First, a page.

The ministry of communications (Department of Telecommunications) has issued new rules that allow the government to temporarily shut down phone and internet services in India during a public emergency or for public safety.

Titled "Temporary Suspension of Telecom Services (Public Emergency or Public Safety) Rules, 2017" and issued by the centre under section 7 of the Indian Telegraph Act, 1885, the rules came into force on August 7 after they were published in the Gazette of India on August 7 without any ministerial statement.

Unlike in the past where there was no clear legal power for shutting down telecom services, the rule has now provided a legal mechanism for the government to pull the plug when required.

The government had till recently used Section 144 of the CrPC to shut down internet services in times of social unrest.

The notification said the telecom services can be suspended only by an order made by the secretary to the central government in the Ministry of Home Affairs or by the secretary to the state government in-charge of the Home Department.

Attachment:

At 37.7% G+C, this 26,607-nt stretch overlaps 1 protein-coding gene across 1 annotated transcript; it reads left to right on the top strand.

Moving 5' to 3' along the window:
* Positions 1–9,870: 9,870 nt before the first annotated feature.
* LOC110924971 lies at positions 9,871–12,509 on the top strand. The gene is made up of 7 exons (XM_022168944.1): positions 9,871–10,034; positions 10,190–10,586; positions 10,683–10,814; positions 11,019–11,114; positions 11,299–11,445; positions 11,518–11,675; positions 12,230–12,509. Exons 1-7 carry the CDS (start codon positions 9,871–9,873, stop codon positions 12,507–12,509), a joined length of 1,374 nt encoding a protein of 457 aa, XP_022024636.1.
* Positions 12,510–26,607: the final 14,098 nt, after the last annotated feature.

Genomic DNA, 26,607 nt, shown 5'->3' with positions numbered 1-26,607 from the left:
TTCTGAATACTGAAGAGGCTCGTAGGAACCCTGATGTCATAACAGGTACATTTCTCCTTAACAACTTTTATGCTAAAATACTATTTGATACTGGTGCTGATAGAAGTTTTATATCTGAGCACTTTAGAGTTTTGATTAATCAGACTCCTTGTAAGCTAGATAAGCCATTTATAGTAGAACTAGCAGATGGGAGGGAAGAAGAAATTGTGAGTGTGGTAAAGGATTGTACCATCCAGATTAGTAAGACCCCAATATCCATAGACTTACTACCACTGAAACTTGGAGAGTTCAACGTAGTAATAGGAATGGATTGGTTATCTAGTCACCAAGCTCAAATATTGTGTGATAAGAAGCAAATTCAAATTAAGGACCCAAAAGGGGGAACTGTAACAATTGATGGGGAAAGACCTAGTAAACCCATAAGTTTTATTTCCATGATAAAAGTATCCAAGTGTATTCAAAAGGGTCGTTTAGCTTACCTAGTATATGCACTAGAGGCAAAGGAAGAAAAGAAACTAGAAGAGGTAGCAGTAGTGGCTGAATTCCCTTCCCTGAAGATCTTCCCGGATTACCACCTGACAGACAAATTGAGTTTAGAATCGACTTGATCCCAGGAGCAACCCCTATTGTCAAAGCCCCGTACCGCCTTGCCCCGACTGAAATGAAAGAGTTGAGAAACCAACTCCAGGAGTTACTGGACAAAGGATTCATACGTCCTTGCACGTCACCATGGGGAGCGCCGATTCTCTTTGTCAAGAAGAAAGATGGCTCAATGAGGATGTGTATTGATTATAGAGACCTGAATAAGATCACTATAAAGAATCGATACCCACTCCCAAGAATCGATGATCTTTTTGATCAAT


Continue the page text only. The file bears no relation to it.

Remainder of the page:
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However, an officer not below the rank of a Joint Secretary to the Government of India, who has been duly authorised by the Union Home Secretary or the State Home Secretary, can pass an order "in unavoidable circumstances, where obtaining of prior direction is not feasible." An order by such officers "shall be subject to the confirmation from the competent authority within 24 hours of issuing such order." 

How will this new rule affect the public? Well, it can be seen as a good move in one way as the authorities will now know when the rule should be applied but experts have raised concerns over arbitrary censorship, how they were made and how they will be enforced.

"We are immediately concerned with the process through which these rules were made as there was no public consultation, no opportunity for academics, engineers, experts and research organisations to comment on any draft. Though required under the terms of the Telegraph Act and Indian parliamentary procedure, these telecom service suspension rules have not yet been tabled before the houses of Parliament," said Internet Freedom Foundation (IFF) in its report. 

It said "the rules do not contain any limitation on the grounds under which the shutdown order can be issued or the period for which it will be in force" thus giving room for government officials to shut down access to the internet based on their whims and fancies.

Internet has been shut down for more than 40 times in India so far this year, including in Darjeeling, Haryana, Gurgaon, Kashmir and Manipur.